Whether or not Oli and Rana met in Baluwatar, there is a widespread perception that there is an unnatural closeness between the two, says another former Justice, Gauri Bahadur Karki: “The court should not be influenced by politics.”
On the other hand, the Supreme Court and Chief Justice Rana, in particular, could also be swayed by the strong condemnation in Nepal’s public sphere against Prime Minister Oli’s dissolution of the Lower House. Which is why what the Supreme Court decides in the coming days is so crucial.
This is not the first time that a House dissolution writ is being heard in Nepal’s Supreme Court. In 1995 then Chief Justice Bishwanath Upadhyay had ruled that Prime Minister Manmohan Adhikari’s dissolution of the House was unconstitutional even though the Constitution at the time had given the prime minister the automatic right to do so. The 2015 Constitution is much more categorical in not giving the head of the government that right.
In 1994, Prime Minister Girija Prasad Koirala had also dissolved the House after a rival faction of the Nepali Congress voted against his government, leading to early elections in which the UML came to power.
PM Oli’s move on 20 December to dissolve the House and call snap polls in April-May next year has been followed by tit-for-tat dismissals of functionaries by the two factions of the ruling Nepal Communist Party (NCP).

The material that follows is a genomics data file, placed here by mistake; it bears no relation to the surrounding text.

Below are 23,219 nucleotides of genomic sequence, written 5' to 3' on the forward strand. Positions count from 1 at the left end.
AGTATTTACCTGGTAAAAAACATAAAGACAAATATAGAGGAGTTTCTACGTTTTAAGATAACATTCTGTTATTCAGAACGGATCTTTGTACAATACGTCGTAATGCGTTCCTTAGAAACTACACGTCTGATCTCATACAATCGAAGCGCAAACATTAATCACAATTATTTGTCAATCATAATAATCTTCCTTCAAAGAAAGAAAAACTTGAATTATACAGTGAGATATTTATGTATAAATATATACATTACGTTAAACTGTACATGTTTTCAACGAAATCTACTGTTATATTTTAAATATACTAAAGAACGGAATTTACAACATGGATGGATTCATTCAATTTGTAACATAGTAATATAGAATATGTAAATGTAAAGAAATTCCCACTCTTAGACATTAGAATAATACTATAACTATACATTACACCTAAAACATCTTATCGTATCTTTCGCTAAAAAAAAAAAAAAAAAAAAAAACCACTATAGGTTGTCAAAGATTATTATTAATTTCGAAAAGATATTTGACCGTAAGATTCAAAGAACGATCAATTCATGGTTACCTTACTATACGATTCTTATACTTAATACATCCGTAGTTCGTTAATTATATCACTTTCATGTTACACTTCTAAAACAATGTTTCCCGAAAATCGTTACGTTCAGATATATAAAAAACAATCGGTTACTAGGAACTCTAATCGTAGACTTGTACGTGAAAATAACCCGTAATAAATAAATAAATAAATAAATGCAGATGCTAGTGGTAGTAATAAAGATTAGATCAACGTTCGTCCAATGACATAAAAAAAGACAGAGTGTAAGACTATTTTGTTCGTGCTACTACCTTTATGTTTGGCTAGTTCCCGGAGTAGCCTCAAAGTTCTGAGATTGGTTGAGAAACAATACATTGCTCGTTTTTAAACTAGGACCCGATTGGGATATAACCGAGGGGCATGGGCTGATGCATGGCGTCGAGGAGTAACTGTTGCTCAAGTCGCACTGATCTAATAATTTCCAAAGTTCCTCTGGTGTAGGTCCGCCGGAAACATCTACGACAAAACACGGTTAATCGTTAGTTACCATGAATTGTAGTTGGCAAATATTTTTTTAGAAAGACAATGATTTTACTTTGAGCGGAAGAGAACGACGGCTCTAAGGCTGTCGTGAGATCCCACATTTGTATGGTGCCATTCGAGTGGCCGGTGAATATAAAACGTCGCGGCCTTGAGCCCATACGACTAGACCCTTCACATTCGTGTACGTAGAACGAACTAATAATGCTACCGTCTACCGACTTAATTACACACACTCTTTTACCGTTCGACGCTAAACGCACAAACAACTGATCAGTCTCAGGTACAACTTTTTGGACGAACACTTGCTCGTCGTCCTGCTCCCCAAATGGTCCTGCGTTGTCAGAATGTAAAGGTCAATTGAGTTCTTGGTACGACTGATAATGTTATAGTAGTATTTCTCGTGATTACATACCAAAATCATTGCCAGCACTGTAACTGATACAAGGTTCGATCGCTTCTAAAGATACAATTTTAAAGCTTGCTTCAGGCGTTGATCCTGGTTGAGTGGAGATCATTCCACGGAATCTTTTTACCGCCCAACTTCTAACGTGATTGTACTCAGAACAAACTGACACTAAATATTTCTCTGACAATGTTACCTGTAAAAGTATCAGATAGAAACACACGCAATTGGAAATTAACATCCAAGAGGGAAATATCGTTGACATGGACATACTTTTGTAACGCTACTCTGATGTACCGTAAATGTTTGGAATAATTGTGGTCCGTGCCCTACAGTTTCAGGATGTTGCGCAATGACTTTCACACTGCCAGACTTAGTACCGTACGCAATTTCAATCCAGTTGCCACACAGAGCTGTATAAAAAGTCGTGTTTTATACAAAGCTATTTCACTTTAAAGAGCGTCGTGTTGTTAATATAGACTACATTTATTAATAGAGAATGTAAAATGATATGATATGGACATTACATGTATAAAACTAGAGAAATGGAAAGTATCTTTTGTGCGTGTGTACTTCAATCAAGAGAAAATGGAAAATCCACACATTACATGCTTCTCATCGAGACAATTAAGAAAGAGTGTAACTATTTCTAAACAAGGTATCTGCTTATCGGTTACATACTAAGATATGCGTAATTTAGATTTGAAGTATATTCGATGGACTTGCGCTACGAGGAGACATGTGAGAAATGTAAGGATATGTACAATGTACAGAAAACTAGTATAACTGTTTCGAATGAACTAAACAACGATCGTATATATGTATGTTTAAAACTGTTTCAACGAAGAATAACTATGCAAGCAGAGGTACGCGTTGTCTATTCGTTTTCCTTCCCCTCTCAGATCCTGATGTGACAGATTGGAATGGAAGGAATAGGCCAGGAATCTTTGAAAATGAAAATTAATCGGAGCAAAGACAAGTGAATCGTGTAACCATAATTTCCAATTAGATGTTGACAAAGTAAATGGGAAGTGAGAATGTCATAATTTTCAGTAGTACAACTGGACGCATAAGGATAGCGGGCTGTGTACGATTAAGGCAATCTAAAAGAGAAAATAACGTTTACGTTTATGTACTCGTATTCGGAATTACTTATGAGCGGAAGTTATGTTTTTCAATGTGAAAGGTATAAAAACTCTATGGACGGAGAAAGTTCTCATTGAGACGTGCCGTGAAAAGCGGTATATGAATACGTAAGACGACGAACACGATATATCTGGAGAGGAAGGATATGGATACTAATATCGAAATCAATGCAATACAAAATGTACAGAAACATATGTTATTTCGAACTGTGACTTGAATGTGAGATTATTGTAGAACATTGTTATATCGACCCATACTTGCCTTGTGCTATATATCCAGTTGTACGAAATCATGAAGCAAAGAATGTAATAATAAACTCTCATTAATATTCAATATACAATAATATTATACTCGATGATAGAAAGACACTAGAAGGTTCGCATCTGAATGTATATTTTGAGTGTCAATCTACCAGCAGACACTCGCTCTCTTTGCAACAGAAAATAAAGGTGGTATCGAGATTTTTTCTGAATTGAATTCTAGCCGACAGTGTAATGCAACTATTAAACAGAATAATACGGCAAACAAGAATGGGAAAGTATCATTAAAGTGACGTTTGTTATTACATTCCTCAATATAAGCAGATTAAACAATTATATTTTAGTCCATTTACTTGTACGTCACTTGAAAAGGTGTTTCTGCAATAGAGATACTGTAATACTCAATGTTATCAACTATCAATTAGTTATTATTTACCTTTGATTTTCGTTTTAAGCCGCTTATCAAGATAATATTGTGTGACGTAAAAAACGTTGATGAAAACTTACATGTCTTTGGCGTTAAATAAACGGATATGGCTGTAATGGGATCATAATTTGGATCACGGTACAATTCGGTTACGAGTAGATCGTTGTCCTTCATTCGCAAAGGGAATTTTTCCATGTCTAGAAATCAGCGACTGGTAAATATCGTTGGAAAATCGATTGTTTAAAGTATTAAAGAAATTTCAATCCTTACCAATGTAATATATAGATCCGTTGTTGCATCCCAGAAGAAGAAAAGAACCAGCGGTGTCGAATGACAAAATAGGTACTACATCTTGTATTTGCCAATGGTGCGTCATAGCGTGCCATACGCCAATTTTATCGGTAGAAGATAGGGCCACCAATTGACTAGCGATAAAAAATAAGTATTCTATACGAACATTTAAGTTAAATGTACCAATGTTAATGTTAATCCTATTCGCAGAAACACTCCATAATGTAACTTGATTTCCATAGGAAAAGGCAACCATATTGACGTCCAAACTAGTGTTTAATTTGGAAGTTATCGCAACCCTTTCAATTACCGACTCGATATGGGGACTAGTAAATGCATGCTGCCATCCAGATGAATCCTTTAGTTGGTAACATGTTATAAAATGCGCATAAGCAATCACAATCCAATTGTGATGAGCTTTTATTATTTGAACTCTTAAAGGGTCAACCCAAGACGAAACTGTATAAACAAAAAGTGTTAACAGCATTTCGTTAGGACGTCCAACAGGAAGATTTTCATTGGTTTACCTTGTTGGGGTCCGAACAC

Nepal is now ruled under a one-party two Central Committees system. On Tuesday, PM Oli as ‘first Chair’ called a meeting of the Party Central Committee and swore in 447 new members into the party, appointed Foreign Minister Pradeep Gyawali as party spokesperson in place of Narayan Kaji Shrestha, but kept arch-rival Pushpa Kamal Dahal in the party.
Later in the day, the rival faction held its own Central Committee meeting in which it decided to take disciplinary action against Oli and relieved him from party chairmanship, replacing him with former prime minister and Dahal loyalist, Madhav Kumar Nepal. It also decided to re-instate former Speaker Krishna Bahadur Mahara, who resigned in disgrace last year after allegations of raping a colleague.
The political feud in the NCP in the federal legislature is also trickling down to the provincial governments, where four chief ministers regarded as being close to Prime Minister Oli are facing challenges in the assemblies from the Dahal-Nepal lawmakers.
The Election Commission will now have to decide which faction can use the NCP label and election symbol, based on which side has a majority in the party working committee. Prime Minister Oli also met the Election commissioners on Tuesday, where they are reported to have proposed a single phase poll to save money in May 2021.